WWW.UPANDCOMINGWEEKLY.COM MARCH 11-17, 2020 UCW 23 Hope Mills News & Views Dr. Kenjuana McCray made history when she became the first African-American woman elect- ed to the Hope Mills Board of Commissioners last November. But it was a page from national history that helped inspire her to run for office, and make a promise to herself to keep that history alive in her own memories. Recently McCray made her second consecu- tive trip to Selma, Alabama, to revisit some of the most prominent sites connected with the American Civil Rights movement and the pas- sage of the landmark 1965 Voting Rights Act. The act, which was signed into law by President Lyndon Johnson, prohibited racial discrimina- tion in voting. The event McCray participated in is called the Bridge Crossing Jubilee. It marked the 55th anniversary of Civil Rights marchers crossing the Edmund Pettus Bridge during a march in sup- port of voting rights in 1965. During that cross- ing, now referred to as "Bloody Sunday," many of the marchers were brutally beaten by law enforcement officers. McCray not only visited the bridge, but also museums and other historic sites in the Selma, Tuskegee and Montgomery, Alabama, areas dur- ing her visit. She was most moved by the personal accounts of people who were invited back to speak who took part in the marches 55 years ago. "They bring in people that were foot soldiers in the movement,'' McCray said. "You get to hear one-on-one stories about actual events that happened, things you don't read in the history books.'' She also attended a special event at Tabernacle Baptist Church in Selma, the site of a famous meeting held by the late Dr. Martin Luther King Jr. to conduct a planning session for the 1965 march. McCray said that after she attended the confer- ence for the first time in 2019, she made up her mind to again run for public office in Hope Mills. "It was one of the things that helped me make my decision I was going to run again,'' she said. She noted that people of different races were involved in that march 55 years ago, and that people of dif- ferent races lost their lives in the struggle for civil rights in this country. "I have to continue to advocate for people to exercise their right to vote and how powerful that vote is,'' McCray said. "It's something I will con- tinue to advocate while I'm in office and when I'm not in office. This trip helps remind me and puts everything into perspective.'' One important lesson she has learned from her visits to the Selma area is the power of people working together for a common cause. She noted names like King and Congressman John Lewis, along with many others who were at the forefront of the Civil Rights movement. "It was a collective group of people who helped do this,'' she said. "It's that whole idea of the power of what you can do if you work together and do things together. "There were a lot of people who worked together to make this thing happen.'' McCray recognizes Civil Rights history in Selma by EARL VAUGHAN JR. NEWS McCray recently participated in the Bridge Crossing Jubilee in Selma, Alabama. Gray's Creek's Schwamm National Merit finalist by EARL VAUGHAN JR. Gray's Creek High School senior Theodore Schwamm recently joined an elite group of high school students in the United States. He's one of 15,000 national finalists for the elite National Merit scholarship. Shana Matthews, who coun- sels the academically and intel- lectually gifted students at the schools, said Schwamm is the first National Merit finalist from Gray's Creek in her four years at the school. "The scholarship is a nice incentive, a nice bonus, for someone like Theodore who has put in a lot of effort and devoted a lot of time,'' Matthews said. A Fayetteville native, Schwamm said his pri- mary interests are vocal music and theater. He plays the piano and is also a handbell player in his church choir. Even if he's not ultimately named a winner in the National Merit competition, just being a final- ist makes him a potential candidate for other col- lege scholarship offers. Schwamm said a num- ber of colleges have already offered him full scholarships, but he's currently not con- sidering those because they are from schools he doesn't consider a good fit for his interests. He's officially applied to four colleges. They include his top two picks, Williams in Massachusetts and Kenyon in Ohio. Others he has applied to are Roanoke in Virginia and the University of Chicago. Of the four, he's already been accepted at Roanoke and is expecting word back soon from the other three. Schwamm said the main draw for him at all four schools was their liberal arts atmosphere and the flexibility and interdisciplinary approach they take to education. As far as what he plans to study is concerned, Schwamm isn't sure if he'll continue with music and theater or turn his attention to physics and math- ematics. "I may combine them in some way,'' he said. He's interested in the connection between the arts and sciences and why they have so much in common. "Einstein would often say he'd play the violin while working through physics problems,'' Schwamm said. "A lot of scientists say if they were not professional scientists, they would be artists.'' Schwamm is currently involved with the Gray's Creek High School production of the Broadway musical "Newsies." Performances are scheduled March 20-21 at 7 p.m., with a matinee on March 22 at 4 p.m. Admission is $10. In recent years, Schwamm has changed his phi- losophy about his education and realizes balance is an important part of the process. "Certainly I could spend time endlessly looking at calculus problems,'' he said. "There comes a time you need to recognize moving away from it and doing something else will ultimately be more valuable.'' Toward that end, he plans to spend his final summer before college at home with family. "I plan to sleep without an alarm many days and do a lot of reading,'' he said. Theodore Schwamm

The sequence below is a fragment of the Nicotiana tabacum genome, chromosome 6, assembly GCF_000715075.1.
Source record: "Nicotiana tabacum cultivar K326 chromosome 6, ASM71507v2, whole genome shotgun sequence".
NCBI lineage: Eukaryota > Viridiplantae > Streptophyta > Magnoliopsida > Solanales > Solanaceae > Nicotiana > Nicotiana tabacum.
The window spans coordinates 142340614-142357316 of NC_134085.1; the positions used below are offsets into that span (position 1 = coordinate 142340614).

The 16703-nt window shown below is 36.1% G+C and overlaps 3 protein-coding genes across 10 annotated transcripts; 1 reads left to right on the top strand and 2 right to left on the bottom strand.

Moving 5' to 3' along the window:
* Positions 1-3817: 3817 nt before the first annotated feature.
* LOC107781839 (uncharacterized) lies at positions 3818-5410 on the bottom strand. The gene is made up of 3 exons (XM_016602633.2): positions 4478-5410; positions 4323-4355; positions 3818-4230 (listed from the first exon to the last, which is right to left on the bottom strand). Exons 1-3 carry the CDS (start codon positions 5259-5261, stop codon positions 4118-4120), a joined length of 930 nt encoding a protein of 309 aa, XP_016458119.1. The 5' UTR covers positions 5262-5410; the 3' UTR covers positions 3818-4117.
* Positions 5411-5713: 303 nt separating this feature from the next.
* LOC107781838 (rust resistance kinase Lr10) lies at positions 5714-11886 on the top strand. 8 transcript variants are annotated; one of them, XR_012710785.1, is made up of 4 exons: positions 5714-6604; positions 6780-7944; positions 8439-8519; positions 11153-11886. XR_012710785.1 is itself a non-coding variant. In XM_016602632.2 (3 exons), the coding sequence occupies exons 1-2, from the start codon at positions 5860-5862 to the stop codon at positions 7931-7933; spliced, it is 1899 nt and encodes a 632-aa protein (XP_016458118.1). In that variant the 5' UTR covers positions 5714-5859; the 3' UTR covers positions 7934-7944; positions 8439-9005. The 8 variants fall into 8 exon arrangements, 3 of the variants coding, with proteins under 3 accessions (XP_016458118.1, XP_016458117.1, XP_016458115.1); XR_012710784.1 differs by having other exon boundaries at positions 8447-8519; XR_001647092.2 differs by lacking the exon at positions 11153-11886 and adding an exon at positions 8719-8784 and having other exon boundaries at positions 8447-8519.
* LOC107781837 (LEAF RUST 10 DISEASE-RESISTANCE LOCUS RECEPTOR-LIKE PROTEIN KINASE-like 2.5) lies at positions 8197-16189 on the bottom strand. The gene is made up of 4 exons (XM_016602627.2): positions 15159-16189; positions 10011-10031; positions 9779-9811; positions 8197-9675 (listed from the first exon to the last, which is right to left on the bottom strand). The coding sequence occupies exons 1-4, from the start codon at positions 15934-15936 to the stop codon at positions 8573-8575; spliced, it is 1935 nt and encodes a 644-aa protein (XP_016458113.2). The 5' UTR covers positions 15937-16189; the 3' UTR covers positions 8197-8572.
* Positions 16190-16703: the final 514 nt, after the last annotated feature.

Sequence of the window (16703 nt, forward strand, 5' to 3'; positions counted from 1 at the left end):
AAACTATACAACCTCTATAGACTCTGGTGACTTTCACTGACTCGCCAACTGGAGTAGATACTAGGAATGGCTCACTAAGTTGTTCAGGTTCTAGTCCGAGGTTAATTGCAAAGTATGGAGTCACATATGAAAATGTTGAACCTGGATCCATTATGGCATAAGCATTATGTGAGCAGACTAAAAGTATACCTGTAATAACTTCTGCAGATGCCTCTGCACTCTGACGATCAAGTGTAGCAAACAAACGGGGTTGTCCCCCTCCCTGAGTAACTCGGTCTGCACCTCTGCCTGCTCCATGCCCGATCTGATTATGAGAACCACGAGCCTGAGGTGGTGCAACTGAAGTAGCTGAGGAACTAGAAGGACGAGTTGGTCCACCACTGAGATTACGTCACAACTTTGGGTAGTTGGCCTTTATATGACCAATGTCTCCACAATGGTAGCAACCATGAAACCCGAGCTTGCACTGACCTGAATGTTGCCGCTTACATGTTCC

Articles in this issue

Links on this page

Archives of this issue

view archives of Up & Coming Weekly - March 10, 2020